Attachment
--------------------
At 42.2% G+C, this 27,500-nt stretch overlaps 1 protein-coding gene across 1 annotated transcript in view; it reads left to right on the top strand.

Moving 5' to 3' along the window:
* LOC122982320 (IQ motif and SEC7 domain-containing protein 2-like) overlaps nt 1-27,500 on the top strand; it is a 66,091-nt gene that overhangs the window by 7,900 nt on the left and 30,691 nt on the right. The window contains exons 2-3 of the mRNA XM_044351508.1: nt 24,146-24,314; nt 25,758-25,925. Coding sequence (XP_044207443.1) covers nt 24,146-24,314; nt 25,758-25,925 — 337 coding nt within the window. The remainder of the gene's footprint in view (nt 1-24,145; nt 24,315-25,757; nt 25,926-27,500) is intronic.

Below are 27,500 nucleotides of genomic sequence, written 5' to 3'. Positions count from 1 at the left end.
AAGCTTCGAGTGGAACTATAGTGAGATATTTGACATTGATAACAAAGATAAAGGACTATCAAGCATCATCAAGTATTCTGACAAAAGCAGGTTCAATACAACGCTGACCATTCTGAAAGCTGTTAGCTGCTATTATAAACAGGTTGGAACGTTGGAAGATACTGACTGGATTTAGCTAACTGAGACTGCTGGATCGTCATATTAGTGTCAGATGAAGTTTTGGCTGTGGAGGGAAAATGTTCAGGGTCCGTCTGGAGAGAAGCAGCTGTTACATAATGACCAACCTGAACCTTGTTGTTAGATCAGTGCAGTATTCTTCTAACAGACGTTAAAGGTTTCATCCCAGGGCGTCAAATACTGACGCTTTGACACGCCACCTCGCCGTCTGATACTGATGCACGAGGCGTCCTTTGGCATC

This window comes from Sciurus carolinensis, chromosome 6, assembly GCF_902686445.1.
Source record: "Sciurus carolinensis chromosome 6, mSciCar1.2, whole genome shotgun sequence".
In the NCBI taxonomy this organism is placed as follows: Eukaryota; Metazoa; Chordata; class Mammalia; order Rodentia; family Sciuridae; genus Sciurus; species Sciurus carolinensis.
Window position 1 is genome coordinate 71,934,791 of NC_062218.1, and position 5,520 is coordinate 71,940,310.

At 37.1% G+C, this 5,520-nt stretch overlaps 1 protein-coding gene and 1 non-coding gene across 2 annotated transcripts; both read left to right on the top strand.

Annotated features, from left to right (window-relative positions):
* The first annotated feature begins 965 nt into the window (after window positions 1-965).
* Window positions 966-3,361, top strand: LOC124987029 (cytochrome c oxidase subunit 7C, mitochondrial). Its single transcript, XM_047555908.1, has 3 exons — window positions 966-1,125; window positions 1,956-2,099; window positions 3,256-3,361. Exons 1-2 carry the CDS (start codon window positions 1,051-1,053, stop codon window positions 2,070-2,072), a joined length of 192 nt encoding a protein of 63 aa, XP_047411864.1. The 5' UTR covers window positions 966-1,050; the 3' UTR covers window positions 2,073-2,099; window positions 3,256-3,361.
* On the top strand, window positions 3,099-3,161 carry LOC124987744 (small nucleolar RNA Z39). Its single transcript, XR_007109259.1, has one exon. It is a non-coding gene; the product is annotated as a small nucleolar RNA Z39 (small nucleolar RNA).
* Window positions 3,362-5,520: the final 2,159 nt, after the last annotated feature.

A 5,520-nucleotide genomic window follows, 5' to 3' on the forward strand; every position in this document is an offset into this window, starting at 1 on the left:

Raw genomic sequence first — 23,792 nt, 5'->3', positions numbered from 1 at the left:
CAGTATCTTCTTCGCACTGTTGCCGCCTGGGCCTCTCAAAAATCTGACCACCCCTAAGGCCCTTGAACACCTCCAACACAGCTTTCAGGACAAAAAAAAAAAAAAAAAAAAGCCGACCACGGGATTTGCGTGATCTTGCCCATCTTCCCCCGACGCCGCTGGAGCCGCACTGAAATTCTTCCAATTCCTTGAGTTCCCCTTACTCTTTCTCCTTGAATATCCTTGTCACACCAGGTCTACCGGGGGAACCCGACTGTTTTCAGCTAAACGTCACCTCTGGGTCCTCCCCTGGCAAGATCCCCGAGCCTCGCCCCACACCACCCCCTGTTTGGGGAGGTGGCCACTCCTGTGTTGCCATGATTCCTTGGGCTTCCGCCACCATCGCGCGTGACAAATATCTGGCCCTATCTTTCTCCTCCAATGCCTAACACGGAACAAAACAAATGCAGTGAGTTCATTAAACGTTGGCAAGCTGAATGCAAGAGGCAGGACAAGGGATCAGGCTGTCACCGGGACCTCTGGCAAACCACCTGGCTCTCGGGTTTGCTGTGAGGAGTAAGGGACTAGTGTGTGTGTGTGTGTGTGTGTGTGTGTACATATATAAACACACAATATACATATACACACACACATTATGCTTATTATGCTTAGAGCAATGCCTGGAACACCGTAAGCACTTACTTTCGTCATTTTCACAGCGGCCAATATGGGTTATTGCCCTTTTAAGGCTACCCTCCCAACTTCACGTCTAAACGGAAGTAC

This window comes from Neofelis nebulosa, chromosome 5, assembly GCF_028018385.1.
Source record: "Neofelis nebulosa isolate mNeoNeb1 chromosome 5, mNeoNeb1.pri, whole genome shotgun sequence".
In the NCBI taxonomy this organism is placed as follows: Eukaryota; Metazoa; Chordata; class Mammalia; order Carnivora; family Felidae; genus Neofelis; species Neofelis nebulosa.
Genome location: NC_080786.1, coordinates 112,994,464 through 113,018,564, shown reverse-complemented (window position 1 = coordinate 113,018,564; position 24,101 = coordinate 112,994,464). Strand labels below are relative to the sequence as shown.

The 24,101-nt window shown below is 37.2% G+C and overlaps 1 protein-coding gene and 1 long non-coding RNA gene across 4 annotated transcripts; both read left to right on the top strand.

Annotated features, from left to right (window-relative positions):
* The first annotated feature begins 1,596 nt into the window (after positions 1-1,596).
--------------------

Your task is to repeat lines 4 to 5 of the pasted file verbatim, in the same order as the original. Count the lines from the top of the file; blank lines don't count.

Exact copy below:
Below are 27,500 nucleotides of genomic sequence, written 5' to 3'. Positions count from 1 at the left end.
AAGCTTCGAGTGGAACTATAGTGAGATATTTGACATTGATAACAAAGATAAAGGACTATCAAGCATCATCAAGTATTCTGACAAAAGCAGGTTCAATACAACGCTGACCATTCTGAAAGCTGTTAGCTGCTATTATAAACAGGTTGGAACGTTGGAAGATACTGACTGGATTTAGCTAACTGAGACTGCTGGATCGTCATATTAGTGTCAGATGAAGTTTTGGCTGTGGAGGGAAAATGTTCAGGGTCCGTCTGGAGAGAAGCAGCTGTTACATAATGACCAACCTGAACCTTGTTGTTAGATCAGTGCAGTATTCTTCTAACAGACGTTAAAGGTTTCATCCCAGGGCGTCAAATACTGACGCTTTGACACGCCACCTCGCCGTCTGATACTGATGCACGAGGCGTCCTTTGGCATC